p1140932Without doubt one London’s finest modern sculptural masterpieces is perversely, also one of the most difficult to find, hidden away as it is in a beautiful green mosaic tiled (originally Carrera marble) and glass enclosed courtyard at the heart of one of London’s least known modern architectural gems.

The sculpture is easily one of Jacob Epstein’s most powerful works: A mother stands cradling her dead son, staring forlornly up into the sky, the look of pain and anguish clearly etched upon her face. The building is Congress House, the headquarters of the TUC, a building conceived in 1945, but not completed until 1957, and the story of these two modern masterpieces makes for quite an interesting read.

Congress House on Great Russell Street, just opposite the British Museum, was the result of a 1948 open competition, one of the first and largest post-war architectural competitions to be organised, and at a time when the likelihood of such a large, totally new structure being completed were severely limited by the restrictions and rationing of building materials.

The brief for the project, developed by the TUC over a number of years, had to address two key objectives: Firstly it was to provide a fitting memorial to those Trade Union members who had laid down their lives during the two World Wars, and secondly it was to provide high quality conference, education and meeting room facilities suitable for the progressive aspirations of the Union.

With over 170 entries submitted, choosing an outright winner was always going to be a challenge. All entries were put on public display, and though it’s not clear if the public had a say in the final choice (unlikely I would suggest in 1948), the eventual winner was announced by the RIBA as the (still) little known 35 year old English architect, David Du Rieu Aberdeen.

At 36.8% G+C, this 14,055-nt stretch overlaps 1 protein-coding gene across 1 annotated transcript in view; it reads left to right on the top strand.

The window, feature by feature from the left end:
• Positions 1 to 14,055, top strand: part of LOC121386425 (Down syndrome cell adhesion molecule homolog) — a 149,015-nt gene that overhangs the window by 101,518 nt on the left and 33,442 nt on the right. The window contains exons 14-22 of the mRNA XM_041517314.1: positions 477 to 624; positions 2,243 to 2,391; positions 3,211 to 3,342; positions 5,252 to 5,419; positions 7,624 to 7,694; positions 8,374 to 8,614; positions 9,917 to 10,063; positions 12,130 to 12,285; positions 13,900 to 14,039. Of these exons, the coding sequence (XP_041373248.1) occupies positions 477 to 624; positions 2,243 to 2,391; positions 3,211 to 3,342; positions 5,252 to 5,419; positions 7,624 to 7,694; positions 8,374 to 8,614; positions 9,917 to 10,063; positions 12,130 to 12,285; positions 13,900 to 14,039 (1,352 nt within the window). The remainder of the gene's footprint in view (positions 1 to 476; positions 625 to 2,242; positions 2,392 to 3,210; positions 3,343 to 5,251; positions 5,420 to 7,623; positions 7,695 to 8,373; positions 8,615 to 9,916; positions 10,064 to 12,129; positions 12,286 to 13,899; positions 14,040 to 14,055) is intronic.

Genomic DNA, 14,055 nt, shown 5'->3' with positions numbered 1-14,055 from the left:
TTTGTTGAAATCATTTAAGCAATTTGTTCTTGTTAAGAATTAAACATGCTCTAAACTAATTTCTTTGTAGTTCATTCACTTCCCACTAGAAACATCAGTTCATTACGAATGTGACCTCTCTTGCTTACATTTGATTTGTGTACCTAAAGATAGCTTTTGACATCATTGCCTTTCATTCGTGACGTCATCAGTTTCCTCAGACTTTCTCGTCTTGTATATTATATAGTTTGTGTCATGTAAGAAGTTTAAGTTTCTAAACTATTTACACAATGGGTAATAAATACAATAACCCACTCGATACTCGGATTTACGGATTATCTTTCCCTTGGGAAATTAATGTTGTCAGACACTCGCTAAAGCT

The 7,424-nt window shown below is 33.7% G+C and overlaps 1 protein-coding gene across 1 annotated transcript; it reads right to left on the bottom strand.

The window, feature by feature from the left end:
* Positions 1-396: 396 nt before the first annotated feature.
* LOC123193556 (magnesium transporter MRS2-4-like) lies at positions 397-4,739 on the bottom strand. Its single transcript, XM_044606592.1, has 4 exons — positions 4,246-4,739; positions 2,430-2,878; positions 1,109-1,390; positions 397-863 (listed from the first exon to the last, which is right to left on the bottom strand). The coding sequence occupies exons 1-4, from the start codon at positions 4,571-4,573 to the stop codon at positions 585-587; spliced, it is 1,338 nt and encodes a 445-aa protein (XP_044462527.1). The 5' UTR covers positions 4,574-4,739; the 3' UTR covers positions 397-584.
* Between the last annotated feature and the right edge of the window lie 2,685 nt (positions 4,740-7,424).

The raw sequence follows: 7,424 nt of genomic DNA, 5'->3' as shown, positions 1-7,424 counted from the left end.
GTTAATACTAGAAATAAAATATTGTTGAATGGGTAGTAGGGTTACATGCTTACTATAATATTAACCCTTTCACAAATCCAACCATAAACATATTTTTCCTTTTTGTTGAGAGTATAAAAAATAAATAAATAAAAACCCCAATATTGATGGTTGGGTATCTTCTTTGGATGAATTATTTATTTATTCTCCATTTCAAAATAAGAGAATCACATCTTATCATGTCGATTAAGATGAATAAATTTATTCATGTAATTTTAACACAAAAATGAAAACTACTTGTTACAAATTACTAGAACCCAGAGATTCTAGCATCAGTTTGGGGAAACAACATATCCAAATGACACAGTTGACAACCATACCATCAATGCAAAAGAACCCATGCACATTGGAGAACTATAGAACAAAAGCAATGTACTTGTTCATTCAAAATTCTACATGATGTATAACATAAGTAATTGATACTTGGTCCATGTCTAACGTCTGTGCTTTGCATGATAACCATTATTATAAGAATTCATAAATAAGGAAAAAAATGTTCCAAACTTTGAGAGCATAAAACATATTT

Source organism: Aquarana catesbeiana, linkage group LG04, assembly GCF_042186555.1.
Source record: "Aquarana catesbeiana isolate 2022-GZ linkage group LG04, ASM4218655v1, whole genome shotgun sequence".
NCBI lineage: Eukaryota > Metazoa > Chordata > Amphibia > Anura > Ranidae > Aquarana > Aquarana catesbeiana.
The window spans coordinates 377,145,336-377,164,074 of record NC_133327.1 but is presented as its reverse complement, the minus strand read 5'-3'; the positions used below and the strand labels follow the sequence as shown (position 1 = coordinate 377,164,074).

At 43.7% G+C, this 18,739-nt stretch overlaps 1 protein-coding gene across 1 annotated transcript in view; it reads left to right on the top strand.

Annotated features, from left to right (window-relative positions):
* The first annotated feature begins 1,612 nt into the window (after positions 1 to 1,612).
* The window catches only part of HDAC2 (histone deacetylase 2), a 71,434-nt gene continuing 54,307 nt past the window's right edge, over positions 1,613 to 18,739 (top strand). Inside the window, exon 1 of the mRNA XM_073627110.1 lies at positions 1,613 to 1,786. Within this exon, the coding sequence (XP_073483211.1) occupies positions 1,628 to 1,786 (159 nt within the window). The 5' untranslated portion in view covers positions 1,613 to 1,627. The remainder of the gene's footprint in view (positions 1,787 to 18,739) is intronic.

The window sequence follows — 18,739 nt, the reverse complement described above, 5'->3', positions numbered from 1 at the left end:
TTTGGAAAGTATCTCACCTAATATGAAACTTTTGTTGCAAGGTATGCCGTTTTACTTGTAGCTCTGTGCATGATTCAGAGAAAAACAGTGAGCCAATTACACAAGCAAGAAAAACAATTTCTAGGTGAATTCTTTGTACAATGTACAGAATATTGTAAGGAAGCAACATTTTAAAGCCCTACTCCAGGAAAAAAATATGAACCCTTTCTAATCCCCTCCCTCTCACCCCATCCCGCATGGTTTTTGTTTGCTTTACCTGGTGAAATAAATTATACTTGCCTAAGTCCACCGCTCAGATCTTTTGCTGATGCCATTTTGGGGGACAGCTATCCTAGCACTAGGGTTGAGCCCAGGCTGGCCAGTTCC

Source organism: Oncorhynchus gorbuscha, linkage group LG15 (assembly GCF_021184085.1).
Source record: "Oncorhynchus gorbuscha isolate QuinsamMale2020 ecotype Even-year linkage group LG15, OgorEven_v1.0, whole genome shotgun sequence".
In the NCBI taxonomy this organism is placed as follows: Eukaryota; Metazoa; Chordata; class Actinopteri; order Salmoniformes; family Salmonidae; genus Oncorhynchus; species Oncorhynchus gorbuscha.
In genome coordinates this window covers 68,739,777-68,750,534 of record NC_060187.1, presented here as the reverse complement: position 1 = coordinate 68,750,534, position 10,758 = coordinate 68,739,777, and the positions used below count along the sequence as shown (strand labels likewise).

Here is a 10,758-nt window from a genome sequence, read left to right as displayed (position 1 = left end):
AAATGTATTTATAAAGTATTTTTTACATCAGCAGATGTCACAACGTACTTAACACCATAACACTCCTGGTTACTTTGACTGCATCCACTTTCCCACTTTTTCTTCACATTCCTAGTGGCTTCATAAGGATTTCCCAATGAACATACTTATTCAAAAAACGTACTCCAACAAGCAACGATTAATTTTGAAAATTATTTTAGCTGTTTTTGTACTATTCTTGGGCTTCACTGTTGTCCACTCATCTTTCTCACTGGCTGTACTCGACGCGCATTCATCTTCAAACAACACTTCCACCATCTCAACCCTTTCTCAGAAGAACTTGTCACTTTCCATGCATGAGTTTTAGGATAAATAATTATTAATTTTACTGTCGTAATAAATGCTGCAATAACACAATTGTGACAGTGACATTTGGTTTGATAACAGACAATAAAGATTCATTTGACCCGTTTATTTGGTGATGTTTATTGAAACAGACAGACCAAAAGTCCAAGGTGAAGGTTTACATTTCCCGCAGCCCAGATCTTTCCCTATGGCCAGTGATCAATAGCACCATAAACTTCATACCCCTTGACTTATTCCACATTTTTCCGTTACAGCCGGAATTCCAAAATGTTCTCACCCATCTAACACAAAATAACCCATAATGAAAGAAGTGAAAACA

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Du Rieu Aberdeen’s scheme had as its focus a large open courtyard surrounded on three sides by the offices, library and committee rooms that were key to the new building. The fourth side, against which the proposed memorial sculpture would stand, was the existing end wall of Sir Edwin Lutyens YWCA building, and which was protected by local building regulations.  The floor of the courtyard was finished in a large, hexagonal segmented glazed structure, which also formed the ceiling of the below ground conference center and allowed light to flood into the subterranean spaces. Wherever possible materials were sourced (and often donated) from other trade unions and overseas labour organisations and included marble, polished granite and cedar, all of which added to the quality of the building and kept the costs within budget.

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Getting the project started proved to be difficult. Narrow streets, height restrictions imposed by the historic nature of the site (previously a brewery and a warren of alleyways known as “The Rookery”), the protection afforded the adjacent Lutyens building and an understandably rather chaotic post war approach to redevelopment, resulted in a 5 year delay between Du Aberdeen’s appointment and works beginning on site. On the positive side, the delays did allow Du Rieu Aberdeen to work comprehensively through the scheme in detail, giving due consideration to all aspects of its design, especially key elements such as the feature main staircase, the glazed conference center roof and the composition of the external elevations.

The style of the building took its cues from a number of sources. The curving plan forms, pilotis (columns) and ribbon like exteriors of Le Corbusier’s modernism being the obvious one, but there are also hints of the more naturalistic interwar Scandinavian modernism of architects such as Gunnar Apsland and Alvo Aalto.

It’s no coincidence I might suggest, that the building shares similarities with the Royal Festival Hall, conceived as they were around the same time, 1947/48, and in a Post War atmosphere of optimism that allowed the younger members of the architectural profession opportunities to show what Modernism might begin to offer.

It is also undoubtedly true that the huge political will driving the success of the Festival of Britain, qresulted in the Royal Festival Hall being completed on time in 1951, i.e. some seven years before Congress House was officially opened, a success that arguably stole its limelight in the eyes of the public, forever relegating it to relative obscurity.